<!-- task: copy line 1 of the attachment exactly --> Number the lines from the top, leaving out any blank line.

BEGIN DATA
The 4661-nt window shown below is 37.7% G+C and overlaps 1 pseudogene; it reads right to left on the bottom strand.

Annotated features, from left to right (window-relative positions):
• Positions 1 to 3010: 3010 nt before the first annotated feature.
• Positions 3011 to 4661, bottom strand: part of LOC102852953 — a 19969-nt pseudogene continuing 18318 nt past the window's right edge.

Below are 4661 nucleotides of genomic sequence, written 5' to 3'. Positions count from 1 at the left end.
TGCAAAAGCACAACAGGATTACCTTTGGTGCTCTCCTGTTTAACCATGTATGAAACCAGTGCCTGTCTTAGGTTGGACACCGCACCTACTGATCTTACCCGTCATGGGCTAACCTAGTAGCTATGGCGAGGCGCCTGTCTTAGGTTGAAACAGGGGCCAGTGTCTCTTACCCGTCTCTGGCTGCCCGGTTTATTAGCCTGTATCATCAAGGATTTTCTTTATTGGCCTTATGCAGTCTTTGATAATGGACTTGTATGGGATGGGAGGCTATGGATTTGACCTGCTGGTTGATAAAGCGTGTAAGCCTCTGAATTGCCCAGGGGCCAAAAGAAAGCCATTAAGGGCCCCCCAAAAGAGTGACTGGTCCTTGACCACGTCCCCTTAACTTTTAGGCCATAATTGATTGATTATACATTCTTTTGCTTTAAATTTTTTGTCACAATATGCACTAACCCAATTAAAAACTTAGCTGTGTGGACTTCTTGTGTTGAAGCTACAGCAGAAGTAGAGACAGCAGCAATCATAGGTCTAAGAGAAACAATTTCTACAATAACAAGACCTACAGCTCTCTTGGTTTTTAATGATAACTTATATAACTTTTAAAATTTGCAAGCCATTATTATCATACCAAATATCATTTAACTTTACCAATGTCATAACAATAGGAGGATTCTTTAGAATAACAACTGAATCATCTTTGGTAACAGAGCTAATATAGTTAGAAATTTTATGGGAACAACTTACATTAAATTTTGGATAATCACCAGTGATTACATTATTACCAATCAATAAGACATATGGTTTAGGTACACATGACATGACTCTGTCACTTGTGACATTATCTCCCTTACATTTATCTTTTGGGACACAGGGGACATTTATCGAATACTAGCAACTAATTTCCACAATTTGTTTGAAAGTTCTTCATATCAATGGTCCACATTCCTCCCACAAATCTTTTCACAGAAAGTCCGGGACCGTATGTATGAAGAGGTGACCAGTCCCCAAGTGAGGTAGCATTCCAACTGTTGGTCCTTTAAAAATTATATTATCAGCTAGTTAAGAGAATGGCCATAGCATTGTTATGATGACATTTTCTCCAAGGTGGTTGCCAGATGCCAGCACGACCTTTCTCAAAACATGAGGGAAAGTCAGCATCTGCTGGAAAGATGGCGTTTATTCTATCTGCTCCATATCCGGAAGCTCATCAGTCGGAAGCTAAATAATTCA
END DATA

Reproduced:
The 4661-nt window shown below is 37.7% G+C and overlaps 1 pseudogene; it reads right to left on the bottom strand.